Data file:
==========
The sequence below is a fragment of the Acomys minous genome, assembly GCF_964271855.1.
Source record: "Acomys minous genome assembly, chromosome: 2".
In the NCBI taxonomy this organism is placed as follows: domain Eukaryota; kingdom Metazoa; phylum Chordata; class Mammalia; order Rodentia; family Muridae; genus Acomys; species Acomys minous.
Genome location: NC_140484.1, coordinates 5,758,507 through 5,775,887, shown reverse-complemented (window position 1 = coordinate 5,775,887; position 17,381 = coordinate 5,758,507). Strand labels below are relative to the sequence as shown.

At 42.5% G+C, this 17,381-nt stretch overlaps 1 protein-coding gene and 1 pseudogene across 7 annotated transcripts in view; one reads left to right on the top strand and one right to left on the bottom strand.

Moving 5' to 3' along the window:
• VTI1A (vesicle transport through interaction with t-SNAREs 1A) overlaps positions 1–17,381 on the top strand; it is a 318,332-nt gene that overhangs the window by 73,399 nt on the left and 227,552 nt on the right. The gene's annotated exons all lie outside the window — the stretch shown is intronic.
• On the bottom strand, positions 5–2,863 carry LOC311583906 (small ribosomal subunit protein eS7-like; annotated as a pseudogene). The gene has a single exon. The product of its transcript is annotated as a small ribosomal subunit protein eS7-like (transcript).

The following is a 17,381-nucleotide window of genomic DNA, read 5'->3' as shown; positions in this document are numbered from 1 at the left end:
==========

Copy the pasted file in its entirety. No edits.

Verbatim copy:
The sequence below is a fragment of the Acomys minous genome, assembly GCF_964271855.1.
Source record: "Acomys minous genome assembly, chromosome: 2".
In the NCBI taxonomy this organism is placed as follows: domain Eukaryota; kingdom Metazoa; phylum Chordata; class Mammalia; order Rodentia; family Muridae; genus Acomys; species Acomys minous.
Genome location: NC_140484.1, coordinates 5,758,507 through 5,775,887, shown reverse-complemented (window position 1 = coordinate 5,775,887; position 17,381 = coordinate 5,758,507). Strand labels below are relative to the sequence as shown.

At 42.5% G+C, this 17,381-nt stretch overlaps 1 protein-coding gene and 1 pseudogene across 7 annotated transcripts in view; one reads left to right on the top strand and one right to left on the bottom strand.

Moving 5' to 3' along the window:
• VTI1A (vesicle transport through interaction with t-SNAREs 1A) overlaps positions 1–17,381 on the top strand; it is a 318,332-nt gene that overhangs the window by 73,399 nt on the left and 227,552 nt on the right. The gene's annotated exons all lie outside the window — the stretch shown is intronic.
• On the bottom strand, positions 5–2,863 carry LOC311583906 (small ribosomal subunit protein eS7-like; annotated as a pseudogene). The gene has a single exon. The product of its transcript is annotated as a small ribosomal subunit protein eS7-like (transcript).

The following is a 17,381-nucleotide window of genomic DNA, read 5'->3' as shown; positions in this document are numbered from 1 at the left end: